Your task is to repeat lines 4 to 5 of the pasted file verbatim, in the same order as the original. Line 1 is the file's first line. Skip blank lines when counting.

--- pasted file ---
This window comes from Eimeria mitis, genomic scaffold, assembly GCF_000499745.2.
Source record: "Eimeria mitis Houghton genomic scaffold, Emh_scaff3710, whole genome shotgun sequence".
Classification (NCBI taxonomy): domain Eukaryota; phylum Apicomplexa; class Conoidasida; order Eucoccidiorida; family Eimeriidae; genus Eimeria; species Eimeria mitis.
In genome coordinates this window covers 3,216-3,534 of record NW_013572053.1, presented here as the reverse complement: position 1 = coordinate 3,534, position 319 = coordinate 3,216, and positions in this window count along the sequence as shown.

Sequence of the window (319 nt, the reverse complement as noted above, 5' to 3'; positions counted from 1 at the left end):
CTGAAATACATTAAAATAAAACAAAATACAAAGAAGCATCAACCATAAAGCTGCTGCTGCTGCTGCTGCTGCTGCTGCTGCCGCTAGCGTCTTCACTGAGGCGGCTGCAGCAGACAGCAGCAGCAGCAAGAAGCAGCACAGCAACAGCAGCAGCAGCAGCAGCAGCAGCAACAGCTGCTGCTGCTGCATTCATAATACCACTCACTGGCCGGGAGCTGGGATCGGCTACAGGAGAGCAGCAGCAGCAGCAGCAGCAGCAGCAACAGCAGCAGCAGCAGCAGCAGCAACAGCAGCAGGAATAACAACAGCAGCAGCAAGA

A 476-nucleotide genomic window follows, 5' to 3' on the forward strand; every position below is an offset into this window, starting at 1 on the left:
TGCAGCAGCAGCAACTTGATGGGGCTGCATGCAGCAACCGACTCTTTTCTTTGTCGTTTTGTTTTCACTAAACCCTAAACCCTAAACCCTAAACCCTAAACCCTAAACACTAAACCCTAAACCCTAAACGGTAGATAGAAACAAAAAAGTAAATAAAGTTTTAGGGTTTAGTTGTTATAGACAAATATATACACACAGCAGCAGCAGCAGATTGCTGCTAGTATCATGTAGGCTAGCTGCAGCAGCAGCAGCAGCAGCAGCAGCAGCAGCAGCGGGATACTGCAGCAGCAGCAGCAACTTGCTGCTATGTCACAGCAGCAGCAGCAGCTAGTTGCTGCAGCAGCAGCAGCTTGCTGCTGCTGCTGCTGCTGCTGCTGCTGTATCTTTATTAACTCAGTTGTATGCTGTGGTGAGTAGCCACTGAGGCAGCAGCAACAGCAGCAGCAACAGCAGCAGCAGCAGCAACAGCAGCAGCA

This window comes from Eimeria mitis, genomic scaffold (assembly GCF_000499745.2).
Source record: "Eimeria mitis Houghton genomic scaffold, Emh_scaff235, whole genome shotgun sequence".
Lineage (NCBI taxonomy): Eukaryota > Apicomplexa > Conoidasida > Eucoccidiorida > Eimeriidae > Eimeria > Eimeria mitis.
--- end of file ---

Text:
In genome coordinates this window covers 3,216-3,534 of record NW_013572053.1, presented here as the reverse complement: position 1 = coordinate 3,534, position 319 = coordinate 3,216, and positions in this window count along the sequence as shown.

Sequence of the window (319 nt, the reverse complement as noted above, 5' to 3'; positions counted from 1 at the left end):